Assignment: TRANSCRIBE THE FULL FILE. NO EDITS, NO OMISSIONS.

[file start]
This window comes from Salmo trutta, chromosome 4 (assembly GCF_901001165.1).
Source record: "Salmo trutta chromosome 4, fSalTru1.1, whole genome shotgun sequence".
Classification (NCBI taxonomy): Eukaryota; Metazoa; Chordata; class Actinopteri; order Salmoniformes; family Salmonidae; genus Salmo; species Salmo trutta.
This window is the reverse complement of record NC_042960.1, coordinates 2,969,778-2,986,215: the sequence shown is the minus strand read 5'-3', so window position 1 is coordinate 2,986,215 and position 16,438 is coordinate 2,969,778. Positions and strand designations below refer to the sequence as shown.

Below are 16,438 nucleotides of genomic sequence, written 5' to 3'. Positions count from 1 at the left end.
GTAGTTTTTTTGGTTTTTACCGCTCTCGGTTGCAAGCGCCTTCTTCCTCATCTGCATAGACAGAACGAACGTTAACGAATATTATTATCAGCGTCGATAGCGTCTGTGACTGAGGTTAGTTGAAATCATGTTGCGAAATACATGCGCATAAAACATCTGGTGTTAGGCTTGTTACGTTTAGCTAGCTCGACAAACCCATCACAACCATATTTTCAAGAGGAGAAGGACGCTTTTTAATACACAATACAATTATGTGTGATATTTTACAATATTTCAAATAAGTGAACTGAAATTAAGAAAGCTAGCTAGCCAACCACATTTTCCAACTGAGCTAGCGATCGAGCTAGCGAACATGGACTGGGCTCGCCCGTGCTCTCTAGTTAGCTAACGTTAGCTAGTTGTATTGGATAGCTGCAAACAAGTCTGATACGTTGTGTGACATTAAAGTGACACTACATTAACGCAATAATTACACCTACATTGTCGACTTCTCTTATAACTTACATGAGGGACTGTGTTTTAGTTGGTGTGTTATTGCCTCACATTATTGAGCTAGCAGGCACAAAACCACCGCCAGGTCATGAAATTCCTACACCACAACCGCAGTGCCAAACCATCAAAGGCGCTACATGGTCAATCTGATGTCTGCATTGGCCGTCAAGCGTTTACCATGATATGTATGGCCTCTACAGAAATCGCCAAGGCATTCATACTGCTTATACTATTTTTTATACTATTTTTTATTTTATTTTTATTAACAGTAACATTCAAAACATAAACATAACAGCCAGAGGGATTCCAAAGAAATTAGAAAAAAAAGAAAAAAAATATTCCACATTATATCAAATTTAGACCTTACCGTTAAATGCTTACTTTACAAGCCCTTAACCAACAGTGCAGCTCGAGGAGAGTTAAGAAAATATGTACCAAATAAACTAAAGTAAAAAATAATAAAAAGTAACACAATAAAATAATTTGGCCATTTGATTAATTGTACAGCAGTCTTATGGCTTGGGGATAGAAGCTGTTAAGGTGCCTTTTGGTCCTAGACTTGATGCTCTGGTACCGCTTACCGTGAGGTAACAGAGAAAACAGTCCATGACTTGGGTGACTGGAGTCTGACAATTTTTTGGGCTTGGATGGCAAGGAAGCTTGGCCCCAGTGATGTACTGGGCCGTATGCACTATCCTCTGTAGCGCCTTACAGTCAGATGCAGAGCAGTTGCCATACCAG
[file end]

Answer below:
This window comes from Salmo trutta, chromosome 4 (assembly GCF_901001165.1).
Source record: "Salmo trutta chromosome 4, fSalTru1.1, whole genome shotgun sequence".
Classification (NCBI taxonomy): Eukaryota; Metazoa; Chordata; class Actinopteri; order Salmoniformes; family Salmonidae; genus Salmo; species Salmo trutta.
This window is the reverse complement of record NC_042960.1, coordinates 2,969,778-2,986,215: the sequence shown is the minus strand read 5'-3', so window position 1 is coordinate 2,986,215 and position 16,438 is coordinate 2,969,778. Positions and strand designations below refer to the sequence as shown.

Below are 16,438 nucleotides of genomic sequence, written 5' to 3'. Positions count from 1 at the left end.
GTAGTTTTTTTGGTTTTTACCGCTCTCGGTTGCAAGCGCCTTCTTCCTCATCTGCATAGACAGAACGAACGTTAACGAATATTATTATCAGCGTCGATAGCGTCTGTGACTGAGGTTAGTTGAAATCATGTTGCGAAATACATGCGCATAAAACATCTGGTGTTAGGCTTGTTACGTTTAGCTAGCTCGACAAACCCATCACAACCATATTTTCAAGAGGAGAAGGACGCTTTTTAATACACAATACAATTATGTGTGATATTTTACAATATTTCAAATAAGTGAACTGAAATTAAGAAAGCTAGCTAGCCAACCACATTTTCCAACTGAGCTAGCGATCGAGCTAGCGAACATGGACTGGGCTCGCCCGTGCTCTCTAGTTAGCTAACGTTAGCTAGTTGTATTGGATAGCTGCAAACAAGTCTGATACGTTGTGTGACATTAAAGTGACACTACATTAACGCAATAATTACACCTACATTGTCGACTTCTCTTATAACTTACATGAGGGACTGTGTTTTAGTTGGTGTGTTATTGCCTCACATTATTGAGCTAGCAGGCACAAAACCACCGCCAGGTCATGAAATTCCTACACCACAACCGCAGTGCCAAACCATCAAAGGCGCTACATGGTCAATCTGATGTCTGCATTGGCCGTCAAGCGTTTACCATGATATGTATGGCCTCTACAGAAATCGCCAAGGCATTCATACTGCTTATACTATTTTTTATACTATTTTTTATTTTATTTTTATTAACAGTAACATTCAAAACATAAACATAACAGCCAGAGGGATTCCAAAGAAATTAGAAAAAAAAGAAAAAAAATATTCCACATTATATCAAATTTAGACCTTACCGTTAAATGCTTACTTTACAAGCCCTTAACCAACAGTGCAGCTCGAGGAGAGTTAAGAAAATATGTACCAAATAAACTAAAGTAAAAAATAATAAAAAGTAACACAATAAAATAATTTGGCCATTTGATTAATTGTACAGCAGTCTTATGGCTTGGGGATAGAAGCTGTTAAGGTGCCTTTTGGTCCTAGACTTGATGCTCTGGTACCGCTTACCGTGAGGTAACAGAGAAAACAGTCCATGACTTGGGTGACTGGAGTCTGACAATTTTTTGGGCTTGGATGGCAAGGAAGCTTGGCCCCAGTGATGTACTGGGCCGTATGCACTATCCTCTGTAGCGCCTTACAGTCAGATGCAGAGCAGTTGCCATACCAG